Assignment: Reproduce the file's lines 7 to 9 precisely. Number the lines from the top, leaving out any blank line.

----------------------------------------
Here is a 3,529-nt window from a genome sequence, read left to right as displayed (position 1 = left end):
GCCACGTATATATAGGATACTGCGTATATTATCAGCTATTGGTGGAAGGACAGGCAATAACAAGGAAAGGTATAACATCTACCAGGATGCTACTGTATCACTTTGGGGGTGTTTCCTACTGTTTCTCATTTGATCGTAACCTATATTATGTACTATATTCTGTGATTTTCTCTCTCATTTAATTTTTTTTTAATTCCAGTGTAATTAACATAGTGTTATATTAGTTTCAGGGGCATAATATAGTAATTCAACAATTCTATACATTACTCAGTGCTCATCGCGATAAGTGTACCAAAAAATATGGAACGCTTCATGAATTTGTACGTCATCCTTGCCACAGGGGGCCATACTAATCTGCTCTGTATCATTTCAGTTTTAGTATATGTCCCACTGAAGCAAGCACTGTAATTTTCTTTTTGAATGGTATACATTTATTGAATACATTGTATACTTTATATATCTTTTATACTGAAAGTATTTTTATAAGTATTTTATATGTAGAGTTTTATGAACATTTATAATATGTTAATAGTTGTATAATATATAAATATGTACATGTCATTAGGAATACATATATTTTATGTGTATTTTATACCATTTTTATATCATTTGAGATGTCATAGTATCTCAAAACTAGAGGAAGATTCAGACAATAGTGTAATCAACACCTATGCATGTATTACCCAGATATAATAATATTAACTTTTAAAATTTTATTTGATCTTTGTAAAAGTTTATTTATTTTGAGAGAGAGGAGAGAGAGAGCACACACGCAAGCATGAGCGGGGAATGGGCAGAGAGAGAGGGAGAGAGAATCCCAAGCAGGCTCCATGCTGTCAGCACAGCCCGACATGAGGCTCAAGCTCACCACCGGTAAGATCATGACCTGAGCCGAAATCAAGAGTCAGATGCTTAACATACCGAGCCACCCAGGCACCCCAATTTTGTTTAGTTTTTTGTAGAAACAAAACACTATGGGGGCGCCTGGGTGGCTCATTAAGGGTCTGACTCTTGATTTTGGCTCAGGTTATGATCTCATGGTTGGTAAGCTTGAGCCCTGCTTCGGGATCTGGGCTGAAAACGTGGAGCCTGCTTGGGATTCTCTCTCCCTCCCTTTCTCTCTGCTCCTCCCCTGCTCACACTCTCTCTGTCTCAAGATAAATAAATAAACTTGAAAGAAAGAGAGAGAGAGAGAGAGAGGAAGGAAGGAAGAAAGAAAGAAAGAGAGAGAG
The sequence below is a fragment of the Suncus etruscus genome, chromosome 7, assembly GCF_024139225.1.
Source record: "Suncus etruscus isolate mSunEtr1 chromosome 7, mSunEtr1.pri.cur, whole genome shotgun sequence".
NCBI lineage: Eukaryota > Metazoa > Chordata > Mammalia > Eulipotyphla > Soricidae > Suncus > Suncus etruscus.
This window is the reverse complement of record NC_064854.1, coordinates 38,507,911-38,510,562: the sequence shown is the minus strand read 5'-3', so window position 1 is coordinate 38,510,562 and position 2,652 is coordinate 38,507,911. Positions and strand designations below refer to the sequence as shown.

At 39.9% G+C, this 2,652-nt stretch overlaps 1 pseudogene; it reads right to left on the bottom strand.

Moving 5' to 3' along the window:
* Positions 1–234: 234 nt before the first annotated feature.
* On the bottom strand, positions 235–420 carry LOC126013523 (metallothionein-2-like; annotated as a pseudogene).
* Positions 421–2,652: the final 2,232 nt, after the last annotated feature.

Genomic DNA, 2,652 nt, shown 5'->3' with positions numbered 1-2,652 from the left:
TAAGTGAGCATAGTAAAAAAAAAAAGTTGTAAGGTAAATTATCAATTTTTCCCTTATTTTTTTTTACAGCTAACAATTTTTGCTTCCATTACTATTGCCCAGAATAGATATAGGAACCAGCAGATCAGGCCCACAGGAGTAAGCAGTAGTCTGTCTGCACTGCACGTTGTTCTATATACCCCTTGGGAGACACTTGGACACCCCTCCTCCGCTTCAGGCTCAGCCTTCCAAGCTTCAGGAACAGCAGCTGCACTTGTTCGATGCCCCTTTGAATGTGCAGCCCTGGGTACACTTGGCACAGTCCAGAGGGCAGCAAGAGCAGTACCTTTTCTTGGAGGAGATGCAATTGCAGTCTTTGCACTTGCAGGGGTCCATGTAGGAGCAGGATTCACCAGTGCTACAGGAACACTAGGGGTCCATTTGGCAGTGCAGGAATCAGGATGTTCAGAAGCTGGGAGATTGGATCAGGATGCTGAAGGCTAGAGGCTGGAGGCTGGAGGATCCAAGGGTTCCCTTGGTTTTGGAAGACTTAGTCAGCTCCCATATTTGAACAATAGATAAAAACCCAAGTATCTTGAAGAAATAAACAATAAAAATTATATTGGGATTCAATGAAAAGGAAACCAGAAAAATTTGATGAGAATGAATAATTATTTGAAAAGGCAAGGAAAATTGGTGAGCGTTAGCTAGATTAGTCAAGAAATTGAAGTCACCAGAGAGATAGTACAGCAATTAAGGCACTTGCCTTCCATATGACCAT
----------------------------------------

At 39.9% G+C, this 2,652-nt stretch overlaps 1 pseudogene; it reads right to left on the bottom strand.

Moving 5' to 3' along the window:
* Positions 1–234: 234 nt before the first annotated feature.